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  • Chapter 12 - The child and the children’s act. After completing this chapter, students will be able: To gain an understanding of what is meant by being a child, infant, young person or adult; to have a brief understanding of the history of child care in the 20th and early 21st century to understand better current practices; to be aware of some of the differences physically and psychosocially between children and adults;...

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  • This book is the end result of many influences, all of which have contributed to its final shape. We would like to thank all those people who have contributed to the development and formation of the ideas behind this book. This is a long list. In recent years it includes our students and colleagues at the University of Glamorgan. Prior to this our many colleagues in our own clinical practices who we have worked with and our past teachers and mentors who moulded our ideas about working with people.

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  • Action cues or kinetics are body movements that convey messages. Posture, arm position, hand gestures, body movements, facial expressions, and eye contact all convey a message. The message may reflect a feeling, a mood, or an underlying physiological or psychological problem. A relaxed posture with arms at the sides conveys openness, whereas a tense posture with arms crossed may reflect anger, discomfort, or mistrust. A tense, guarded posture may also indicate pain.

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  • In 1991 I was presenter of the BBC’s Watchdog programme, married to my copresenter John Stapleton with a two-year-old son. Life was good. I had never heard of bowel cancer, had no idea that it was the second biggest cancer killer in the UK. So I had no worries that the subtle symptom I had spotted intermittently – just a bit of rectal bleeding – might be serious. When my GP reassured me that it was ‘nothing to worry about’ at my age, ‘probably piles’, I believed him. It was a terrible shock to discover nearly a year later, through my persistence, that I had advanced bowel...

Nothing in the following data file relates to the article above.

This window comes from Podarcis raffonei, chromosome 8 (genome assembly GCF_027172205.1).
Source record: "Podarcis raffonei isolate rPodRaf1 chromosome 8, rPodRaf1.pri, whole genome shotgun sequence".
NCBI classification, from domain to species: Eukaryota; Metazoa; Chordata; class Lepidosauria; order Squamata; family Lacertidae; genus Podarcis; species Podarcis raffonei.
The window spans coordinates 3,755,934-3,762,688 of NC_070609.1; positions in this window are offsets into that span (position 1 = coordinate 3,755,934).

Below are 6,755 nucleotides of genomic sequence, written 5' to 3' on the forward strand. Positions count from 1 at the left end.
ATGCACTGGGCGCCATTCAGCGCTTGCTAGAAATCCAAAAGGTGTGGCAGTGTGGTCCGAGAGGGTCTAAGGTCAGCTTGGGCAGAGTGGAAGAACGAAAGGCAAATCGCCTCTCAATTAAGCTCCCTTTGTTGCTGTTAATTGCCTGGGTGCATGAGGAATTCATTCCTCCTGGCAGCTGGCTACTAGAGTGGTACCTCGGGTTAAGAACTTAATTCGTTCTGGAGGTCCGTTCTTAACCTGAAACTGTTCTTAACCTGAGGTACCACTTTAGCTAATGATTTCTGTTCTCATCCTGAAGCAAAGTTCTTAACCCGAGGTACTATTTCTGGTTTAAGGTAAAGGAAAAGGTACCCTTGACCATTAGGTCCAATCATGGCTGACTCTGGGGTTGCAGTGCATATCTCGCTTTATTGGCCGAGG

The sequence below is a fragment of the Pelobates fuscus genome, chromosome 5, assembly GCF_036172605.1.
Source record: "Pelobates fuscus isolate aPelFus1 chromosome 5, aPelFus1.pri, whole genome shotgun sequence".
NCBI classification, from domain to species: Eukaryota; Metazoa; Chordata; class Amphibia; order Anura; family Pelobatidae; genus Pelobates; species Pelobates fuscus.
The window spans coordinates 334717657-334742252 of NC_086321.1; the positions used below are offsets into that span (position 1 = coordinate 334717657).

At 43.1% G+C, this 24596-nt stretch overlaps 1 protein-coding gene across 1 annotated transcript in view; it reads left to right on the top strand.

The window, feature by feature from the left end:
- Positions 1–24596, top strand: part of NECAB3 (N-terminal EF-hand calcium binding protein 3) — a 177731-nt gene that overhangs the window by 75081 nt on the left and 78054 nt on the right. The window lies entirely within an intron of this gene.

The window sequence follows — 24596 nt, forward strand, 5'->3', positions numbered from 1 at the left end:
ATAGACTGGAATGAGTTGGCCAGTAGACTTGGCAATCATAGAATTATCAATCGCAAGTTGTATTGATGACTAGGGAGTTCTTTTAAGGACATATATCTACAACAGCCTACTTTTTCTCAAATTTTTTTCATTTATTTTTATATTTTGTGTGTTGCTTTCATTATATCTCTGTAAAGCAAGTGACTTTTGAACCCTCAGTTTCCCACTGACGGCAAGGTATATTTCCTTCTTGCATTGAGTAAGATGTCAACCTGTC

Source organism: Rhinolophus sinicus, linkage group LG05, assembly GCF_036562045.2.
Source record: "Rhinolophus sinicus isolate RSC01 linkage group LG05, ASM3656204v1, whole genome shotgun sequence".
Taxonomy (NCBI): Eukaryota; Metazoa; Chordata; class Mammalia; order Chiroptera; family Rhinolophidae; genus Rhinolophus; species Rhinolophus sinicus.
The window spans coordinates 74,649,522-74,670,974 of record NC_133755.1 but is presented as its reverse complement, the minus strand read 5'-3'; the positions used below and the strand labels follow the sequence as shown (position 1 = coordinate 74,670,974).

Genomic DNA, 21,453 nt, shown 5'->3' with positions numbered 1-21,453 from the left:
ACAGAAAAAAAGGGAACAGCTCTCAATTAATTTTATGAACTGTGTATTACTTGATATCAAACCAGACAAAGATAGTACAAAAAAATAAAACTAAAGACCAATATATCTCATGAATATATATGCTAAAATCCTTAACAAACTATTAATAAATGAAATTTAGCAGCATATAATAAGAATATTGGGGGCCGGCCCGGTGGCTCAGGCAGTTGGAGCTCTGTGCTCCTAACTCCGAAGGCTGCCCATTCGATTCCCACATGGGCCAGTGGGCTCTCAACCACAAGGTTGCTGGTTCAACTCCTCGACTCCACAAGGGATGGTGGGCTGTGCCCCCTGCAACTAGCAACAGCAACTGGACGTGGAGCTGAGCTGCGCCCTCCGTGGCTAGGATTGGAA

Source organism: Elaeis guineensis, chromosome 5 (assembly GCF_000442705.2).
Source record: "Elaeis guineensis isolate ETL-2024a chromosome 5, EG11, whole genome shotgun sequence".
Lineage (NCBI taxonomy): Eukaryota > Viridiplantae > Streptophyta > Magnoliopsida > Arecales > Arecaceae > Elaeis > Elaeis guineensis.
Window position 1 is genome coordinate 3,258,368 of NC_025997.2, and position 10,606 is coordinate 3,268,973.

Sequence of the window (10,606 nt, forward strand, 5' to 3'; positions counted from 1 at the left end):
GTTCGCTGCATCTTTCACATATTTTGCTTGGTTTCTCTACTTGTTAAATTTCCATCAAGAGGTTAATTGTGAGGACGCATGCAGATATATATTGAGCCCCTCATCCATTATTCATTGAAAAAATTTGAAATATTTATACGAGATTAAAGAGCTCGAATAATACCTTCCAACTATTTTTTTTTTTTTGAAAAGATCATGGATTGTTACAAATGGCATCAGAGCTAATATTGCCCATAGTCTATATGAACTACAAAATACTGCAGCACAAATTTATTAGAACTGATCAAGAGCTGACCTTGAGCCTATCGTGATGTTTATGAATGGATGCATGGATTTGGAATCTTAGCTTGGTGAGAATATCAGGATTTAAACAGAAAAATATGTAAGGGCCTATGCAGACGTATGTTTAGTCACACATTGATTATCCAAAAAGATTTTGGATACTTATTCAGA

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  • Within the past year, research has confirmed that non-expert community psychiatric nurses can safely and effectively deliver cognitive behaviour therapy (CBT) to patients with schizophrenia and their carers (Turkington et al., 2002). It is reasonable to expect that other disciplines within mental health would achieve similarly encouraging results (Turkington & Kingdon, 2000). Such interventions are greatly appreciated by patients and carers, improve job satisfaction for the practitioner and lead to improved insight and coping.

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  • Most HIV-infected women and men had not discussed their fertility desires and intentions with a health care provider because of anticipated negative reactions. Women tended to see doctors and nurses as handling matters related to care and treatment, with the psychosocial aspects being handled by counsellors. Some women who had discussed reproduction with a health care provider found providers to be supportive of their reproductive choice. Others encountered providers who expressed negative attitudes towards HIV-infected women becoming pregnant.